Transactional VOD platform Vimeo has unveiled its new “Share the Screen” program, a new initiative aimed at promoting gender equality in Hollywood. Vimeo announced the program at the 2016 Sundance Film Festival Jan. 21.
As part of the initiative, Vimeo will invest in at least five original projects by female filmmakers in 2016, though it has not stated the exact amount of funding that it will invest.
“There are so many women trying to break into the space right now, and we want to help those projects reach an audience,” said Toles.
The news comes as Vimeo moves deeper into financing original productions. The company invested in three original video projects last year — a comedy special starring drag performer Roy Haylock (aka Bianca Del Rio), short film Darby Forever starring Saturday Night Live alumna Aidy Bryant (pictured) and a new season of the digital series The Outs.
Darby Forever is set to premiere Feb. 18, though it is available for pre-order on Vimeo now. Toles said Vimeo will use the premiere of the short to promote the 2016 initiative.
Through a partnership with Sundance Institute, a nonprofit dedicated to advancing the work of filmmakers, Vimeo will also provide educational seminars throughout the year at various Sundance workshops.
The discussion around the gender pay gap has been gaining traction in Hollywood aftter Academy Award-winning actor Jennifer Lawrence went public with her frustrations over being paid less than her male counterparts. Lawrence’s appearance in blockbusters such as The Hunger Games helped her become Hollywood’s second-highest paid actor (both male and female) last year (Lawrence earned $52 million to Robert Downey, Jr.’s $80 million). But, on a film-by-film basis, even the highest-profile women in Hollywood have been shown to take home less than men. The top 10 highest-earning male actors in Hollywood earned $431 million all together last year, while the top-10 women earned a total of $218 million.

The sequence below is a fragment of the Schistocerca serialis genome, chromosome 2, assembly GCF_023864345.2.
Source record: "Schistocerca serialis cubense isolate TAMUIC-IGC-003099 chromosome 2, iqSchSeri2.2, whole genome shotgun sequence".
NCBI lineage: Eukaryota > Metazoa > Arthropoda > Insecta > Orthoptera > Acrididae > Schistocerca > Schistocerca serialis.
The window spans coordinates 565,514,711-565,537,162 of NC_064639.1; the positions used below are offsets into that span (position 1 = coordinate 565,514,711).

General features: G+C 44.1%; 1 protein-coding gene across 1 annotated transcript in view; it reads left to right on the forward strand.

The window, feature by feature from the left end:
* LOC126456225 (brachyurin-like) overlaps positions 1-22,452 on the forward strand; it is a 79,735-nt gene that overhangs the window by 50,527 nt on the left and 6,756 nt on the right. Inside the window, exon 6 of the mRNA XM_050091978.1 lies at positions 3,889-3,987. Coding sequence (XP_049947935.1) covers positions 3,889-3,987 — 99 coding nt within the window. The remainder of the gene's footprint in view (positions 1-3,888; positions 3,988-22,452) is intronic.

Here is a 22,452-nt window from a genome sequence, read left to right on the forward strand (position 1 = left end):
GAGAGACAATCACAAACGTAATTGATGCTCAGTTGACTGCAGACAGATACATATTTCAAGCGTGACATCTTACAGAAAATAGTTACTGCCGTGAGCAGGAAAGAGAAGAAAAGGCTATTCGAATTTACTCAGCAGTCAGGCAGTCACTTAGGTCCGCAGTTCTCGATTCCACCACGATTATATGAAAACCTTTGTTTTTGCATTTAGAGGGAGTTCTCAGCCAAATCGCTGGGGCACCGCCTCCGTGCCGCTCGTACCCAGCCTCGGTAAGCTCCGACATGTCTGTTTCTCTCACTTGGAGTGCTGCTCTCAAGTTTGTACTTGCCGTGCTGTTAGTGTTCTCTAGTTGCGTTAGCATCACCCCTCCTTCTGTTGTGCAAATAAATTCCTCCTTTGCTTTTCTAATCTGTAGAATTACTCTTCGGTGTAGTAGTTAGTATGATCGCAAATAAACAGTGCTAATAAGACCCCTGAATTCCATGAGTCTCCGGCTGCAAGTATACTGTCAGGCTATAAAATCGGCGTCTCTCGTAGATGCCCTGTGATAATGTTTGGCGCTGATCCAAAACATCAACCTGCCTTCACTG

It’s a trend that has been dubbed “the celluloid ceiling” in a recent report by San Diego State University.
The same study also found that female creators and showrunners are essential to establishing gender equality in Hollywood writing rooms. The study showed that television shows with at least one female creator had a writing staff of about 50% women, while shows without a female creator had less than 15% women on the writing staff.
It also found that last year, women accounted for only 42% of speaking roles on television, and 27% of behind-the-scenes roles.
Toles said VOD platforms have so much access to data and metrics that they should be aware of these struggles, since they have a better idea of who is uploading content and what content ultimately gets seen. Toles noted that Vimeo’s audience is essentially equally male and female, so the company needs to do a better job of promoting female-created content.
“You can see who’s uploading, and you can see who’s watching,” Toles said. “It’s about time we start to invest in content that reflects who our viewers are.”
The program also brings more quality films, and filmmakers, to Vimeo.
“Quite simply, the more creators we attract, the
more content is created and consumed, (and) that benefits us,” said Toles. “It’s just a positive move all around.”